With so many areas of modern life undergoing change, thanks to technology, the one area that you would think as reliably boring would be the fruits sitting on your kitchen counter or the bread tucked away in a cupboard—but you'd be wrong.
The reality is that the food products we eat today are the result of farmers and producers making steady changes to our food for millennia through selective breeding and cultivation and scientists have only accelerated this process over the past few decades in universities and agricultural institutes around the globe.
As humanity fully steps into the 21st century, the future of food security has been of special interest to scientists and producers faced with the challenge of sustainability presented by climate change—and they have not been idle in coming up with new food production ideas and technology to meet it.
Challenges To Global Food Security
Since at least the Enlightenment, scientists and philosophers have tried to find a scientific basis for humanity's propensity for predicting an impending apocalypse and starting around 60 years ago, they seem to have found what they were looking for.
Advances in medical technology and the establishing of major public and private institutes for public health have saved and prolonged the lives of innumerable people. This has also happened at a time when mass global conflict has been at historically low numbers.
As a result, the human population has experienced much more rapid growth then we've ever seen, reaching close to 10 billion people by 2050, according to the UN.
Moreover, climate change will impact areas the Global South the hardest, and considering the undeniable wealth disparity between the Global South and Global North, those most affected by climate change will be the people least able to adapt as once fertile land will struggle to grow crops and many will fail entirely.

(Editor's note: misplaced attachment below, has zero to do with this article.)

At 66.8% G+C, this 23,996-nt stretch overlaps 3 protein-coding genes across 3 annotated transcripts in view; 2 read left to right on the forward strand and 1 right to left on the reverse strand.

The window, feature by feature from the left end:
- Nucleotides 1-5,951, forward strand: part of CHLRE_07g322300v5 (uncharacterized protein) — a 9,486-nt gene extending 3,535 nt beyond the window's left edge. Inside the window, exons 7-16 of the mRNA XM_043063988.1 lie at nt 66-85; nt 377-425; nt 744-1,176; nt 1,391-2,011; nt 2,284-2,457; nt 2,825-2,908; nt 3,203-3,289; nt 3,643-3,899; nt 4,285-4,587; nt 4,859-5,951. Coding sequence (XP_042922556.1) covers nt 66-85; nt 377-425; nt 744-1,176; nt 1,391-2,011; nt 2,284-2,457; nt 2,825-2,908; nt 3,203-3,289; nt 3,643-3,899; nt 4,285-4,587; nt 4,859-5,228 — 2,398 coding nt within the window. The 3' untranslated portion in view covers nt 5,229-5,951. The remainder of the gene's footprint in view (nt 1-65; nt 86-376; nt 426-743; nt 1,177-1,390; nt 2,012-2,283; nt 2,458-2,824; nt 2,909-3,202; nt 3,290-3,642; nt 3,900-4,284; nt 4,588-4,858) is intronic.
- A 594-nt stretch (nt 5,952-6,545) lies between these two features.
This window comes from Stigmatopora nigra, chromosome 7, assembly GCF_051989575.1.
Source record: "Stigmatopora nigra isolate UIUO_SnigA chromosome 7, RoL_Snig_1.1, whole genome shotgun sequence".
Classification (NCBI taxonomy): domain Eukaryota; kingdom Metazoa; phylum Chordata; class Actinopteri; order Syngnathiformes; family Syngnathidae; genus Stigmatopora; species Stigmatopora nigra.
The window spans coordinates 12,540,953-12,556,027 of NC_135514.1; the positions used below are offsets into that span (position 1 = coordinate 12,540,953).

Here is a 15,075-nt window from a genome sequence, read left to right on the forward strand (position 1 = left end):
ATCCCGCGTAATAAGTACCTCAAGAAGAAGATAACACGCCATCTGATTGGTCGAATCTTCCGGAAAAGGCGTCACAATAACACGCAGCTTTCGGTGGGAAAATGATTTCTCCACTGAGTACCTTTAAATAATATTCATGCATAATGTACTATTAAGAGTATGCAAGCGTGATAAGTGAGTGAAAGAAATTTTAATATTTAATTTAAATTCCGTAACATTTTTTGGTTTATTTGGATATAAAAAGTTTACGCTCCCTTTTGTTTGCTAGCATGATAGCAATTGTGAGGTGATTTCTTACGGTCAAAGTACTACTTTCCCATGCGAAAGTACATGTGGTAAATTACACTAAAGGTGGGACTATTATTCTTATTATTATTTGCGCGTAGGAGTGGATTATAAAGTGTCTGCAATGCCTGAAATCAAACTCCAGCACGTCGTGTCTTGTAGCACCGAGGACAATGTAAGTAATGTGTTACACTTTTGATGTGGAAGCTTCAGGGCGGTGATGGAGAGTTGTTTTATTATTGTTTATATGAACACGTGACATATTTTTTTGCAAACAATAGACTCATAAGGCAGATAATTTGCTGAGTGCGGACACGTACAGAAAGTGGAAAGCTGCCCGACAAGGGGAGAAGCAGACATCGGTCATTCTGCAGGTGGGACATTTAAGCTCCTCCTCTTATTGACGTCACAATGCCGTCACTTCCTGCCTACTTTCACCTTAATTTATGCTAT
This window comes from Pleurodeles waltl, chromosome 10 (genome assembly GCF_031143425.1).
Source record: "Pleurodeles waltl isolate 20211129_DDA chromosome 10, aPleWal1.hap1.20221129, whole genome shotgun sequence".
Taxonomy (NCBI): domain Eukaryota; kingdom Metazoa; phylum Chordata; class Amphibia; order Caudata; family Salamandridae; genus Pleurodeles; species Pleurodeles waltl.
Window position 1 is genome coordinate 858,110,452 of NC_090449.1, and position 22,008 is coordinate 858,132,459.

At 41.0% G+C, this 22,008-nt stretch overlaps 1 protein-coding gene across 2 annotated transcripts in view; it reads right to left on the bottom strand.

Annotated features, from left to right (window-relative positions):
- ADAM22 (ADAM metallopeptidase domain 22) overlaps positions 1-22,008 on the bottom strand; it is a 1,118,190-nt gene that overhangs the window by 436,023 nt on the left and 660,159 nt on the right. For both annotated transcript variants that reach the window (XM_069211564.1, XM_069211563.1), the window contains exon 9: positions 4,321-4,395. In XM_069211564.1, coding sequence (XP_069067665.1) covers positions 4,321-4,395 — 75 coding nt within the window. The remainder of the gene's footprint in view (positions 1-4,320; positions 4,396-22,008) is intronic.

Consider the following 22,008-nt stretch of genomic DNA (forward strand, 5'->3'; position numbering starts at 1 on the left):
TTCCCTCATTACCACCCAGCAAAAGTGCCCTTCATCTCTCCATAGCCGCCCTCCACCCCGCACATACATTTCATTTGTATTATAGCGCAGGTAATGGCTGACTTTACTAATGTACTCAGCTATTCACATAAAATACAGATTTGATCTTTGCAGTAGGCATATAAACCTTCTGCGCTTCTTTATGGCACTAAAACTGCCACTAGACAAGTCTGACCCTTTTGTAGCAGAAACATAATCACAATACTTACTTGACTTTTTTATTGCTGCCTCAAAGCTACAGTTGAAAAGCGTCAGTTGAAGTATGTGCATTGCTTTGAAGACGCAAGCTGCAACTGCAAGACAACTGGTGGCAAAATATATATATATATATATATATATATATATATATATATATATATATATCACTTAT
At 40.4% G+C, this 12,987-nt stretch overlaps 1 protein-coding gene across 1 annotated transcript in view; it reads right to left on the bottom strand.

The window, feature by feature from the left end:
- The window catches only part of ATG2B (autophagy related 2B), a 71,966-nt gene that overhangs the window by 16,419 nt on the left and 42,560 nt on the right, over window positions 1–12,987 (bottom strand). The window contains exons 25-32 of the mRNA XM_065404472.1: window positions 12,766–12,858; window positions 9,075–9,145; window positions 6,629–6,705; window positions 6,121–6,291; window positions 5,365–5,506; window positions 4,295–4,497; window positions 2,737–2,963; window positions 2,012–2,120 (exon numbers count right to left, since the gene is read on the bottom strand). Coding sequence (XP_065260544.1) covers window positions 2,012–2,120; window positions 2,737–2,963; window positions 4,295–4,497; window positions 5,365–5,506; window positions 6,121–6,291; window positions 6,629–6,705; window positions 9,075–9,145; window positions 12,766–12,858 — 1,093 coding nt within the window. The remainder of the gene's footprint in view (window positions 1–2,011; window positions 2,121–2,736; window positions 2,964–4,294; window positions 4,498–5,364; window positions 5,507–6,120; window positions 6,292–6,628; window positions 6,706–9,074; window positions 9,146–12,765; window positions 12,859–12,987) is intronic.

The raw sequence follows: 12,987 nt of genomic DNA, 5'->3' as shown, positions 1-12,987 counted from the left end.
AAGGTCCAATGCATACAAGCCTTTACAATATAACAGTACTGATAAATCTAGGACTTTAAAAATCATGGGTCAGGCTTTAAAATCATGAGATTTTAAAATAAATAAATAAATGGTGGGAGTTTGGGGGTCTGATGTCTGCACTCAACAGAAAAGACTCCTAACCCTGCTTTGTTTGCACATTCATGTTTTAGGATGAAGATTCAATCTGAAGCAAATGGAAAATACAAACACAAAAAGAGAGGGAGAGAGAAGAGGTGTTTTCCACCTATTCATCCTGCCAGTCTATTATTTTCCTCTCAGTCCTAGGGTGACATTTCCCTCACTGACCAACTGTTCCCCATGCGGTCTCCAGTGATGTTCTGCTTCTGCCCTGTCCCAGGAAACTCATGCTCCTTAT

All of this will place an increased burden on those places around the world where the climate is more temperate and staple foods can be grown to support populations in areas whose agriculture can no longer sustain the populations living in those areas.
With a growing global population, threats to farmlands, and the most affected being the least able to afford to import the food they need, it isn’t hard to see why many scientists have started aggressively researching and innovating new ways to address the challenge of food insecurity in the 21st century.
Build Up What We’ve Got: Improving the Durability and Yield of Crops
For as long as we have harvested grain and planted seed, we’ve been breeding plants and animals to select for the traits we want and against ones we don’t. In order to fight the coming crises, scientists don’t have the time to rely on the long process of cultivating selected traits, they have only a few decades at most to prepare for what is looking like an unprecedented challenge to our food supply.
So they’re speeding up this process by skipping the breeding part and taking more direct routes to alter the genetic traits of crops. These genetically modified organisms, or GMOs, have been a controversial subject for many, but giving that established GMO techniques like splicing are not likely to increase yields sufficiently for our needs, scientists are increasingly turning to direct gene-editing through CRISPR-Cas9.